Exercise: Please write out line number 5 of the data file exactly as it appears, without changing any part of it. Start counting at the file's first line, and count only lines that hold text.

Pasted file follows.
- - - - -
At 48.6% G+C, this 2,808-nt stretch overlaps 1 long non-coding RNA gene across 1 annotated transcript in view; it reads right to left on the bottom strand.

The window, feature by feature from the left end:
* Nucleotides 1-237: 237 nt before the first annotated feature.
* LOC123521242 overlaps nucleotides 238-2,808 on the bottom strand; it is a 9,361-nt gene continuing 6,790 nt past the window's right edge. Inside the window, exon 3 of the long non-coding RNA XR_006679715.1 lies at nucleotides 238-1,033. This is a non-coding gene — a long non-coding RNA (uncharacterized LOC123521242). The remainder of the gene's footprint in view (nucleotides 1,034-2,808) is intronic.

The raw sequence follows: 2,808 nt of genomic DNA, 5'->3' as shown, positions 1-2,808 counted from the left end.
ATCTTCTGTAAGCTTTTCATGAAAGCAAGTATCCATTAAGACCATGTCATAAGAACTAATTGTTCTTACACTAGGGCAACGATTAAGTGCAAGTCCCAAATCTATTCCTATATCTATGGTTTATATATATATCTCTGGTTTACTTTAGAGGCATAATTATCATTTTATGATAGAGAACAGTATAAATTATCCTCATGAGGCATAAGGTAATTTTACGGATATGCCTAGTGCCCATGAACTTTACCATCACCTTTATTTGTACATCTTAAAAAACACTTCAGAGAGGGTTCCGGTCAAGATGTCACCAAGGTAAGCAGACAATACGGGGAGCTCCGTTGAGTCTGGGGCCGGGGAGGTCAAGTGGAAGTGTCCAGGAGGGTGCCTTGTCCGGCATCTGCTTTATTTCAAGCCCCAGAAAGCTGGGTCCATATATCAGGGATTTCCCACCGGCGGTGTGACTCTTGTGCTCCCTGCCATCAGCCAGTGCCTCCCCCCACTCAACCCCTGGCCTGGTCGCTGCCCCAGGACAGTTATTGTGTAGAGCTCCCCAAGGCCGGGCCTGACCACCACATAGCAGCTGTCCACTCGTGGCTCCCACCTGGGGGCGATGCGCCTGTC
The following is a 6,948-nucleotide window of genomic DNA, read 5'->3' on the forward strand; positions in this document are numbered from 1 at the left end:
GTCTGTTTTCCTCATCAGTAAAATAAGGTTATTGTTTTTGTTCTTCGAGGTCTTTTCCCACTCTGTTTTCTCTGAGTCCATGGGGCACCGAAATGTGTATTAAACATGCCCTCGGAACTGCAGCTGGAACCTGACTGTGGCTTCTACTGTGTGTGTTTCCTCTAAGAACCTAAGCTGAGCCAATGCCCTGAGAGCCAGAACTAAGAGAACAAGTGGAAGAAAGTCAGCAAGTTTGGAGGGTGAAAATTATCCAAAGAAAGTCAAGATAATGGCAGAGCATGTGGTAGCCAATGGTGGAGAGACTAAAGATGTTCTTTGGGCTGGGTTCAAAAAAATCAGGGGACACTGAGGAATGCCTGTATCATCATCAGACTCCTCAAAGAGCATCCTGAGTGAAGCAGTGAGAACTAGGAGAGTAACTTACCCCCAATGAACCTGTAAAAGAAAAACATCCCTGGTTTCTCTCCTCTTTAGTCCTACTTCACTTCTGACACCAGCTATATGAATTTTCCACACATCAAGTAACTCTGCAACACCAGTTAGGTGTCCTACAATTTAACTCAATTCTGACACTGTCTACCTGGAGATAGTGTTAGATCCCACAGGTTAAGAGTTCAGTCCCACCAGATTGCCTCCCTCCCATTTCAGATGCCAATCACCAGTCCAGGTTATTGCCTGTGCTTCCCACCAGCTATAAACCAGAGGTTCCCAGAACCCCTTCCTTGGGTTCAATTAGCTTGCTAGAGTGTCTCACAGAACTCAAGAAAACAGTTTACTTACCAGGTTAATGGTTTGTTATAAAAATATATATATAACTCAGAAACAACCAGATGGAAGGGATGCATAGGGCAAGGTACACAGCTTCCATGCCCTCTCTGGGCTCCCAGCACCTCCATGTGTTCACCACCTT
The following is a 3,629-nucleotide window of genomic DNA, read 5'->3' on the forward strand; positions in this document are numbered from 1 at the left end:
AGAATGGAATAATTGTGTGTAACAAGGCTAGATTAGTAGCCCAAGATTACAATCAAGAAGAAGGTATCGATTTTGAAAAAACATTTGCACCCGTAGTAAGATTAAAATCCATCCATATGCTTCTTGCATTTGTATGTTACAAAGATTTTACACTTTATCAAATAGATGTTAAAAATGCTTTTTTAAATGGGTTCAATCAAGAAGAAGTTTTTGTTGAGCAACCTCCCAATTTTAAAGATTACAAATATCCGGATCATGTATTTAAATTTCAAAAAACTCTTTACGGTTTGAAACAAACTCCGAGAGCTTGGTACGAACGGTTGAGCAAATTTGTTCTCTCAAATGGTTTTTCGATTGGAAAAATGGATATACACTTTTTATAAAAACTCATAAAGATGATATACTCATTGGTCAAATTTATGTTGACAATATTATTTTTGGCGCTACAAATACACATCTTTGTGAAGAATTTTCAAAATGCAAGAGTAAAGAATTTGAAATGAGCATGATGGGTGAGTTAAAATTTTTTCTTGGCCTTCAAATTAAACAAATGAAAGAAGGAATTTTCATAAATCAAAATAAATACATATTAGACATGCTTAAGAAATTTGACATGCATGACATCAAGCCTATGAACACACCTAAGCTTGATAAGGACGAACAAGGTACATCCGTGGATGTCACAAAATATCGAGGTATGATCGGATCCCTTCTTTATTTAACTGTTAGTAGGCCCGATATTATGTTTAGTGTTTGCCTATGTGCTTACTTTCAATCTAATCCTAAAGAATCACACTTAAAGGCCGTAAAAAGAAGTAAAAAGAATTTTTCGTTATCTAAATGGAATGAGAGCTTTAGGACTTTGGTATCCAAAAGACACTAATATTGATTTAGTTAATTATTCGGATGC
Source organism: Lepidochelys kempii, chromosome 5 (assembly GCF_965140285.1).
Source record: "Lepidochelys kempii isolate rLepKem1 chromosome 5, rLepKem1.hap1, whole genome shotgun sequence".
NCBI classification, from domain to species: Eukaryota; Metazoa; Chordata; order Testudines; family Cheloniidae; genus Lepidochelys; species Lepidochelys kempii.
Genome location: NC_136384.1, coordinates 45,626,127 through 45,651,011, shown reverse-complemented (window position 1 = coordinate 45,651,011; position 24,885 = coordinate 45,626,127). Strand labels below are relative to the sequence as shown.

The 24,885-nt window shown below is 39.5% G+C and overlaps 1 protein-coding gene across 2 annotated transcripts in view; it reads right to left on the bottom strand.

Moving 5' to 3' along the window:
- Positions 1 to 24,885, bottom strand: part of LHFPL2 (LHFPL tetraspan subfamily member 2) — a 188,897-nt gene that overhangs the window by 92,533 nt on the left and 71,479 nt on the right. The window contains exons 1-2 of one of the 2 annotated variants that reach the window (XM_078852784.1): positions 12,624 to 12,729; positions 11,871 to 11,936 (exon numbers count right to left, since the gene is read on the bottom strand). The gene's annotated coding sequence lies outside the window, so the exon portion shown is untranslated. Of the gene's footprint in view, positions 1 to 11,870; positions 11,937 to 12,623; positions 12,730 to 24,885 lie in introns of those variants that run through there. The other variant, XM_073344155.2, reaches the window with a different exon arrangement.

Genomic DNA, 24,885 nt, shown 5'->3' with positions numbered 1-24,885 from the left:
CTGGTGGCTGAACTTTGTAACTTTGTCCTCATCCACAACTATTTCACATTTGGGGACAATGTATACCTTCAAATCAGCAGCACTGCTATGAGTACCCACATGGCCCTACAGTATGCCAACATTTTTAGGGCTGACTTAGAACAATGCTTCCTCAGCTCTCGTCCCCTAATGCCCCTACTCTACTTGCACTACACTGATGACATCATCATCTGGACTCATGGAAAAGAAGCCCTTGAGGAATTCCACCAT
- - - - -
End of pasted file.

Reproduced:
The raw sequence follows: 2,808 nt of genomic DNA, 5'->3' as shown, positions 1-2,808 counted from the left end.